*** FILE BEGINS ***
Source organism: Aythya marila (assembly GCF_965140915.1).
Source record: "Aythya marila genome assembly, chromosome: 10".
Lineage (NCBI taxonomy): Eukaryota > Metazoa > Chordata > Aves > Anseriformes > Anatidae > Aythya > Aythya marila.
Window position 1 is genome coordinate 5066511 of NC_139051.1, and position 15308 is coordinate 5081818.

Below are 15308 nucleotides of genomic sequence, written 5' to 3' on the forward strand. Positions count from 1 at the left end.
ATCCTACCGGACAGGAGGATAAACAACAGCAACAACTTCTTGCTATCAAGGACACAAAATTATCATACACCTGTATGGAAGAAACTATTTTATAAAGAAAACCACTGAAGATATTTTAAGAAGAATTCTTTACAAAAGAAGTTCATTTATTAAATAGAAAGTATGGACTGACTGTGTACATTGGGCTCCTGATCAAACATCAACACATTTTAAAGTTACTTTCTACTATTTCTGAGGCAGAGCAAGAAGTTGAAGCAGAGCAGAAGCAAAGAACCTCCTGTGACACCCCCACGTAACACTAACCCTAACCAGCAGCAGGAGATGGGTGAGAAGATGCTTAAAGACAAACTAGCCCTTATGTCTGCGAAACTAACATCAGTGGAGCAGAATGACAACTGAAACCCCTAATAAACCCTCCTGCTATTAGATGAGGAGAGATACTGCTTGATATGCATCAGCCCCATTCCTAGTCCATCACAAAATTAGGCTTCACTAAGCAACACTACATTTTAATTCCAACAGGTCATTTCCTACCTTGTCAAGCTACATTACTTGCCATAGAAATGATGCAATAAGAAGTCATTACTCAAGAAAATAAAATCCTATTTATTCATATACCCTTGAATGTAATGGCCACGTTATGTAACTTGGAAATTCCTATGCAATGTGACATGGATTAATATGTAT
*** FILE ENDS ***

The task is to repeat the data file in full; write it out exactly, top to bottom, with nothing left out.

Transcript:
Source organism: Aythya marila (assembly GCF_965140915.1).
Source record: "Aythya marila genome assembly, chromosome: 10".
Lineage (NCBI taxonomy): Eukaryota > Metazoa > Chordata > Aves > Anseriformes > Anatidae > Aythya > Aythya marila.
Window position 1 is genome coordinate 5066511 of NC_139051.1, and position 15308 is coordinate 5081818.

Below are 15308 nucleotides of genomic sequence, written 5' to 3' on the forward strand. Positions count from 1 at the left end.
ATCCTACCGGACAGGAGGATAAACAACAGCAACAACTTCTTGCTATCAAGGACACAAAATTATCATACACCTGTATGGAAGAAACTATTTTATAAAGAAAACCACTGAAGATATTTTAAGAAGAATTCTTTACAAAAGAAGTTCATTTATTAAATAGAAAGTATGGACTGACTGTGTACATTGGGCTCCTGATCAAACATCAACACATTTTAAAGTTACTTTCTACTATTTCTGAGGCAGAGCAAGAAGTTGAAGCAGAGCAGAAGCAAAGAACCTCCTGTGACACCCCCACGTAACACTAACCCTAACCAGCAGCAGGAGATGGGTGAGAAGATGCTTAAAGACAAACTAGCCCTTATGTCTGCGAAACTAACATCAGTGGAGCAGAATGACAACTGAAACCCCTAATAAACCCTCCTGCTATTAGATGAGGAGAGATACTGCTTGATATGCATCAGCCCCATTCCTAGTCCATCACAAAATTAGGCTTCACTAAGCAACACTACATTTTAATTCCAACAGGTCATTTCCTACCTTGTCAAGCTACATTACTTGCCATAGAAATGATGCAATAAGAAGTCATTACTCAAGAAAATAAAATCCTATTTATTCATATACCCTTGAATGTAATGGCCACGTTATGTAACTTGGAAATTCCTATGCAATGTGACATGGATTAATATGTAT